If there is a next other queue j at step 414, the method returns to step 405 to select the next other queue j. If there is no next other queue j at step 414, the method proceeds to step 416 to determine the current number of packets QRT in real time buffer 40. The future number of packets QRT pred after Wlow→med (i)Rencap/1632 time slots is predicted using the current number of packets QRT at step 418. The growth of real time buffer 42 may be simulated for the number of time slots using fill time matrix Aj for j, j≠i. The following procedure may be used to predict QRT pred. In the procedure, the parameter next_fill[j] provides the index to the next fill time at queue j.

initialize QRT pred:=QRT
set Smax :=Wlow→med (i)Rencap/1632/* maximum number of slots */
for j = 1, . . . , nv, j ≠ i, do
set next_fill[j] = 1
end-for
for t = 1, 2, . . . , Smax, do
for j = 1, 2, . . . , nv,j ≠ i, do
if Aj (next_fill[j], 1) = t
QRT pred := QRT pred + Aj(next_fill[j], 2)
increment next_fill[j]
end-if
end-for
QRT pred := QRT pred − 1
end-for

The worst-case extra delay caused by postponing encapsulation at queue i may be estimated using Equation (23): d low med ( i ) = ( 8 ) ( 204 ) ( Q RT pred - Q RT ) R encap + D card ( i ) ( M med - M low ) ( 23 )

The prediction is reported at step 420. The decision whether to encapsulate using Mlow or not can be made by comparing QRT pred to a threshold Nlow→med described by Equation (24): N low med = def j = 1 n v j i 48 M med + 16 184 = j = 1 j i n v 48 ( 36 ) + 16 184 = 10 ( n v - 1 ) ( 24 )
If QRT pred≧Nlow→med, encapsulation section 200 is formed using Mlow. Otherwise, encapsulation is postponed until the next decision point. After reporting the predicted value, the method terminates.

If decision point Mmed is selected at step 402, the decision was made to not encapsulate using Mlow, but to wait until mi=Mmed−1. At mi=Mmed−1, a decision is made whether to proceed with encapsulation using Mmed or to wait until mi=Mhigh−1. The basis for making such a decision depends on the impact of waiting on the cell delay variation at encapsulator 30.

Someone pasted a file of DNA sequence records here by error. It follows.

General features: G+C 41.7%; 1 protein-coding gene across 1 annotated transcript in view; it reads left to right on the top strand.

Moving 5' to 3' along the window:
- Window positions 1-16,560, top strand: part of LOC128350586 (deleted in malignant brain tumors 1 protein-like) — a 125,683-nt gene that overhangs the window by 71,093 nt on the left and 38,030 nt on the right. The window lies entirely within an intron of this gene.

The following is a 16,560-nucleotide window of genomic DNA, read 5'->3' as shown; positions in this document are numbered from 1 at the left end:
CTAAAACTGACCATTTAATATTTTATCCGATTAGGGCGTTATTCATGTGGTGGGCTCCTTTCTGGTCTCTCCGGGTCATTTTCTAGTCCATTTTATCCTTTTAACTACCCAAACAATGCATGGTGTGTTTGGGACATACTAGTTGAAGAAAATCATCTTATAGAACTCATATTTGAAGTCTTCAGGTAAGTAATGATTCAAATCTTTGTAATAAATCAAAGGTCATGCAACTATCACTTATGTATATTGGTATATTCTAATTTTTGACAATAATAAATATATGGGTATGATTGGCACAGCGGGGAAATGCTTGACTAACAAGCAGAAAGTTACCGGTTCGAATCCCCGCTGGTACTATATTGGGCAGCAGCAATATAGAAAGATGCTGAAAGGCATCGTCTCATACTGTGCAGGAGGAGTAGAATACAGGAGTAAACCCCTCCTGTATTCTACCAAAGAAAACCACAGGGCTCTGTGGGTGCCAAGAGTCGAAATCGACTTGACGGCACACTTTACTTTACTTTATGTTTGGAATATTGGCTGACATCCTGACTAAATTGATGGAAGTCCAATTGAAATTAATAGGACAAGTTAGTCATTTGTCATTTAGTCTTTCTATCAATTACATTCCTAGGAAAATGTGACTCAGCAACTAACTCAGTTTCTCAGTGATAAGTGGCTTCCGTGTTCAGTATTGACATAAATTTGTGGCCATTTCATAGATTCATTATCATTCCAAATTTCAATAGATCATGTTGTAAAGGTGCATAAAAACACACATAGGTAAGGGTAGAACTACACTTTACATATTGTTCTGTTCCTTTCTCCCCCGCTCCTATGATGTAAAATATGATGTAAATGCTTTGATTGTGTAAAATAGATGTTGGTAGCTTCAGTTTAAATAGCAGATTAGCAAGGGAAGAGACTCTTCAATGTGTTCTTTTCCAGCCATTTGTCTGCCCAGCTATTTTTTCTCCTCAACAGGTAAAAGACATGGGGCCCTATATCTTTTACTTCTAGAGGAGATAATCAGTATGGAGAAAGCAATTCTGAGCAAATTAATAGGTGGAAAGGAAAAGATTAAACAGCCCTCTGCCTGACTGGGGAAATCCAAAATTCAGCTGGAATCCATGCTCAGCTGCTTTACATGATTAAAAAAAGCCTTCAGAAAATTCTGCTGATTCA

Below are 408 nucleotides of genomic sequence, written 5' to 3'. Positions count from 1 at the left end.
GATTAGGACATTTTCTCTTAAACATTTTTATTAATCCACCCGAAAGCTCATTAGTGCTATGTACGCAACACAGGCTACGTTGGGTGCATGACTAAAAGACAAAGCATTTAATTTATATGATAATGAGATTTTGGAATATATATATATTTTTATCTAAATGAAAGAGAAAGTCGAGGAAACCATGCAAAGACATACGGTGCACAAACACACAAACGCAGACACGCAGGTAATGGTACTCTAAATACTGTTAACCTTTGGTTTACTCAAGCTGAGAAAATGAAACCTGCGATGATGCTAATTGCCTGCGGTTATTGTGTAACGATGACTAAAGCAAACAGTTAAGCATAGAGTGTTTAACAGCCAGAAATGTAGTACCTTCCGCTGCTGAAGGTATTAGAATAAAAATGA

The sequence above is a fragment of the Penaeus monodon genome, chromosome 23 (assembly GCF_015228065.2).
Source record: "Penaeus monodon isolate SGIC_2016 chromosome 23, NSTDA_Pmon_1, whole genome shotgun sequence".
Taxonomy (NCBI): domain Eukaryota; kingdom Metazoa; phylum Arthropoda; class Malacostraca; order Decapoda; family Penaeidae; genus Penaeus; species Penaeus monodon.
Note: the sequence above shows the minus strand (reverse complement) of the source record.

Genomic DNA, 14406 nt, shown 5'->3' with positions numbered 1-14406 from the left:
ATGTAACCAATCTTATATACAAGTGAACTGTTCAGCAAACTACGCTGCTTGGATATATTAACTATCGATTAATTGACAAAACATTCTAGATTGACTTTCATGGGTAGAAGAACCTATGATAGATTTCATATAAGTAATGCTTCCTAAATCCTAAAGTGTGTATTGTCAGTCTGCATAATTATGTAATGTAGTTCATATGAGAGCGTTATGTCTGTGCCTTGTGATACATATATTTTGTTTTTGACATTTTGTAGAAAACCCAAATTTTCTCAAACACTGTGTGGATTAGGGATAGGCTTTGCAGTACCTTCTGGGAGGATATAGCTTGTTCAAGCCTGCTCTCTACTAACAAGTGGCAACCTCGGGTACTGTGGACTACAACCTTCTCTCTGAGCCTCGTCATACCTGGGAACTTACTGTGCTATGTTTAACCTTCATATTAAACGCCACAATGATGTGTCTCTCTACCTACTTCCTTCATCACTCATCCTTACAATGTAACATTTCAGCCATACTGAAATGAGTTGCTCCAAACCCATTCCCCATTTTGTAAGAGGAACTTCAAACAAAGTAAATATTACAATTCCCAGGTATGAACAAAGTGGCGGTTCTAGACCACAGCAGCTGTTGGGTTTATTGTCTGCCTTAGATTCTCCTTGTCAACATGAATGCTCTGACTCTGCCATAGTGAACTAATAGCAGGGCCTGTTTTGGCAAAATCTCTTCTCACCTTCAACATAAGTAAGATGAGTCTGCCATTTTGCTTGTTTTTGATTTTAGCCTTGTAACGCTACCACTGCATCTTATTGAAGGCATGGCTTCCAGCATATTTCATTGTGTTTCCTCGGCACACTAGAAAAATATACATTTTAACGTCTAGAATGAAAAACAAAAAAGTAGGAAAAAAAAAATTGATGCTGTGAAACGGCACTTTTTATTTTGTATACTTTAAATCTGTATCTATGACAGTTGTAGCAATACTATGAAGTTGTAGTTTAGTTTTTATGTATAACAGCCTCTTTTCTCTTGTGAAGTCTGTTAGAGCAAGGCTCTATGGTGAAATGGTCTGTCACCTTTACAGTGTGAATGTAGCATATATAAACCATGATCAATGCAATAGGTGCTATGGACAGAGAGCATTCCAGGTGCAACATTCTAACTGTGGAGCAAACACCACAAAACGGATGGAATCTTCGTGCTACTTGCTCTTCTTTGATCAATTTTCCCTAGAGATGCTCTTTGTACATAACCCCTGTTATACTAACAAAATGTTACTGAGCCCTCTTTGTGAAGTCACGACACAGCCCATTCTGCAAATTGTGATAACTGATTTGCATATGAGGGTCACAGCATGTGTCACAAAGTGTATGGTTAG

A waiting period is calculated at step 404. If encapsulation is postponed until mi=Mhigh−1, then in the worst case queue i has to wait for the period Wmed→high (i) described by Equation (25):
W med→high (i)=(M high −M med)D card (i)=48D card (i) seconds  (25)
During the waiting period, other queues j may reach their respective fill levels and may encapsulate using any of the three M-values. One of the other queues j is selected at step 405 to determine the impact of the activity at queue j on cell delay variation. The maximum number of cells that could arrive at queue j within the Wmed→high (i) time period is given by Wmed→high (i)Rj/424=48Dcard (i)Rj/424. There are three possibilities to be considered depending on the fill status of queue j: mj≧Mmed, Mlow≦mj<Mmed, mj<Mlow.

Fill times for mj≧Mmed are calculated at step 406. If mj≧Mmed, the next decision point for queue j occurs at Mhigh. The earliest time by which such encapsulation could take place is given by 424(Mhigh−mj−1)/Rj. If Wmed→high (i)≧424(Mhigh−mj−1)/Rj, then queue j generates a maximum of fhigh(j, Wmed→high (i)) encapsulation sections 200 within the Wmed→high (i) period, where fhigh is described by Equation (26): f high ( j , W med high ( i ) ) = 1 + W med high ( i ) R j / 424 - ( M high - 1 - m j ) M low - 1 ( 26 )
As discussed previously, the first encapsulation section has twenty-two packets 216, while each subsequent encapsulation section has four packets 216. At best, encapsulation sections are generated at times Thigh (1)(j), Thigh (1)(j)+Thigh (2)(j), Thigh (1)(j)+Thigh (2)(j)+Thigh (3)(j), . . . , where Thigh (m)(j) is described by Equations (15) and (16), for m=1 and m>1, respectively.

Fill times for Mlow≦mj<Mmed−1 are calculated at step 408. If Wmed→high (i)≧424(Mmed−mj−1)/Rj, then in the worst case queue j produces at least one encapsulation section within a Wmed→high (i) period, and may produce a maximum of fmed(j, Wmed→high (i)) encapsulation sections, where fmed is described by Equation (27): f med ( j , W med high ( i ) ) = 1 + W med high ( i ) R j / 424 - ( M med - 1 - m j ) M low - 1 ( 27 )
The first encapsulation section 200 yields ten packets 216 in real time buffer 40, while each subsequent encapsulation section 200 yields four packets 216 in real time buffer 40. The inter-generation times of the encapsulation sections from the queue j are given in Equations (18) and (19).

Fill times for mj≦Mlow−1 are calculated at step 410. If Wmed→high (i)≧424(Mlow−mj−1)/Rj, then in the worst case the queue j generates a maximum of flow(j, Wmed→high (i)) encapsulation sections before the queue i reaches its fill level of Mhigh−1, where flow is described by Equation (28): f low ( j , W med high ( i ) ) = 1 + W med high ( i ) R j / 424 - ( M low - 1 - m j ) M low - 1 ( 28 )
Each encapsulation section 200 is packetized in four packets 216. The generation times for these encapsulation sections may be obtained from Equations (21) and (22). Information about fill times and the potential number of generated packets is stored in fill time matrix Ajat step 412. If there is a next other queue j at step 414, the method returns to step 405 to select the next other queue j. If there is no next other queue j at step 414, the method proceeds to step 416.